Changes

by Eric W. Schwartz
from the AmiTech Gazette, February 2013

It's a (relatively) new year, new month, new holiday for those with reason to bother, but not a lot of new news. There are a few updates, such as one for the Odyssey web browser (formerly OW8) for MorphOS. A recent event was an on-line interview with one of the MorphOS team programmers. The exact details of this were less important to me than one statement, and the implications that follow it.

In the interview, a change in architecture (as in the hardware and processors that it runs on) was said to be one of the great challenges for MorphOS in the future. It's not something that can really be denied -- PowerPC­based systems are largely a dead end at this point, even though there's still life and use in G4 and GS-based systems, especially for a light and fast OS like Amiga and MorphOS. Still, sooner or later even the fastest PPC systems will look as dated as 680xO systems do now, and the smart Amiga-like operating systems will have to move to new hardware to survive and keep a shred of relevance, be it a standard Intel/AMD PC architecture or something small and streamlined, like the ARM CPU family that powers many of our phones and tablets. In any case, it's apparent AmigaOS and/or MorphOS (AROS is already there in one way or another) will have to move on to survive, and we as users will need to decide whether or not to follow. With the speed the small programming teams work though, it will undoubtedly be years before we'll need to worry too much about it.

The other half of the forward-thinking interview statement said the Amiga software support in MorphOS would need to be dropped to move to these snazzy new future-proof systems. Truth be told, the "legacy" Amiga compatibility has held MorphOS back to a degree, as classic Amiga software was never intended to support things like advanced memory protection or 64-bit multi­core CPUs, and those limitations work back (or forward) to the more advanced OS for the sake of maintaining compatibility. While dropping the Amiga legacy API in Morph or OS4 frees them up for bigger and badder hardware support, how many would want to keep with them if the only software available was the stuff specifically written or ported to the OS? For a clue, look to the open-source AROS, which runs on a wide range of hardware, but lacks the same transparency in Amiga software support that Morph and OS4 currently enjoy. I enjoy using MorphOS now, but at least half or more of the software I use on the system is "classic" Amiga software without an equivalent written native to the new OS. I'm not sure I would keep with it if that capacity was lost. To be fair, there is a historical precedent for this sort of thing. When Windows and Macintosh both had their major changes and advances in architecture and operating systems, compatibility with older software suffered, or was dropped entirely. It's fairly laughable to expect your old Windows 3.1 or Mac System 6 software to run properly on the latest and greatest systems, after all. Personally, I doubt Amiga software support will ever be gone completely from MorphOS and OS4, as there is a certain sense of tradition behind it. There probably will be a few more added levels of abstraction though than now, with the classic stuff running with a metaphorical protected bubble as its own process, while the main system chugs along with its terabytes and multiple cores and whatnot. It would work much like running an Amiga emulator now, though hopefully with more of the transparency and system integration of the API used currently.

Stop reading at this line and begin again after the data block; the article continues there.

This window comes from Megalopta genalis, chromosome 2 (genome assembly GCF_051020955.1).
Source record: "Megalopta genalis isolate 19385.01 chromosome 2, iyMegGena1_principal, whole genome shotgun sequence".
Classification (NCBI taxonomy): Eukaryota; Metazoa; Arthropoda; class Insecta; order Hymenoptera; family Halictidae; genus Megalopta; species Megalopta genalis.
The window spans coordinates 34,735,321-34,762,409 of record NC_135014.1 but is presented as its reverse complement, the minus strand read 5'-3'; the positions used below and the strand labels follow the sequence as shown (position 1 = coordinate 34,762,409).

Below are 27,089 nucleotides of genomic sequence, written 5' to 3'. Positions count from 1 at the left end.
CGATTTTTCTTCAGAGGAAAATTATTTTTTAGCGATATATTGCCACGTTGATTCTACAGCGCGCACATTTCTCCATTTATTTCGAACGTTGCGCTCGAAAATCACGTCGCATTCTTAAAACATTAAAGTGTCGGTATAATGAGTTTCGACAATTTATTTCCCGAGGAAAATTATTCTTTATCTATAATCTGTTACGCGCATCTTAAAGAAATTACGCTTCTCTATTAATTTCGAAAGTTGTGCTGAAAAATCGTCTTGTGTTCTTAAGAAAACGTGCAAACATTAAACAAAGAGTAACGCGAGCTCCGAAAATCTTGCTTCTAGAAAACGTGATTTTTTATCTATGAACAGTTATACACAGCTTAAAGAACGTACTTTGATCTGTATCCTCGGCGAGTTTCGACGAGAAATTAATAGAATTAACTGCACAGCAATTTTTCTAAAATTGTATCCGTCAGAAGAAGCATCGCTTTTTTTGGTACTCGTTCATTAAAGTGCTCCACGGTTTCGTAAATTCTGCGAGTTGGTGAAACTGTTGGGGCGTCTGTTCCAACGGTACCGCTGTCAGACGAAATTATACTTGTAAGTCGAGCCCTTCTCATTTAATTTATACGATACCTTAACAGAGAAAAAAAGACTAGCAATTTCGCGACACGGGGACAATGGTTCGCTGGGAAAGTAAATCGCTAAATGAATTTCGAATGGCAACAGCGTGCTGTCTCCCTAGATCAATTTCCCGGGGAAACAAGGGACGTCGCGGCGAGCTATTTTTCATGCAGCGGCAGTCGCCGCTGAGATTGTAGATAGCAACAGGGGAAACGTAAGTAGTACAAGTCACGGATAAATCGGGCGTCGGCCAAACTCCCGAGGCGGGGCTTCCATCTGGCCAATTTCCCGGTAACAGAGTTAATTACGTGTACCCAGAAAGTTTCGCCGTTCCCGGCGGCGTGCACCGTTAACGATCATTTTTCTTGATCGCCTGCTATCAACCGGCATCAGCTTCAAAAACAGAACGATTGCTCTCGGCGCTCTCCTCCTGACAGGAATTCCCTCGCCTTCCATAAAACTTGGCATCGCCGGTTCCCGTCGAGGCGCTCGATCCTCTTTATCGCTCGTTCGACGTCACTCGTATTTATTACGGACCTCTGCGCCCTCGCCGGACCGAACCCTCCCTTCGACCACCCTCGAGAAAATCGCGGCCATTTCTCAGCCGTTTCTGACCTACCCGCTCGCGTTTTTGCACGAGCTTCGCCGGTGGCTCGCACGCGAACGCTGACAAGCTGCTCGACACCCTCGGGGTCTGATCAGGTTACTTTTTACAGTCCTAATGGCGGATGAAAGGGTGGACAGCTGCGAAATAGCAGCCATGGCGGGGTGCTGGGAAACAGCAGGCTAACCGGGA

I have stuck with the Amiga and its descendants for decades now, and probably will for years yet to come. I have experience with other operating systems, all of which have their own benefits and advantages, but I've never seen any that match the sense of balance of Amiga between ease-of-use, power, and control. Others may have greater power, but they haven't offered much in the way of compelling reasons to move elsewhere. Perhaps the biggest contender in recent times would be my Android tablet. As much as I like the Amiga and MorphOS systems, I'm not sure I would ever be able to use them to work, draw, and more in a package I could hold in my hand while sitting on the couch. Maybe I just needed a whole new paradigm to draw me away from my cozy Amiga complacency, or maybe I'm just playing with a shiny new toy, and will settle back to my usual rut soon enough. Only time will tell.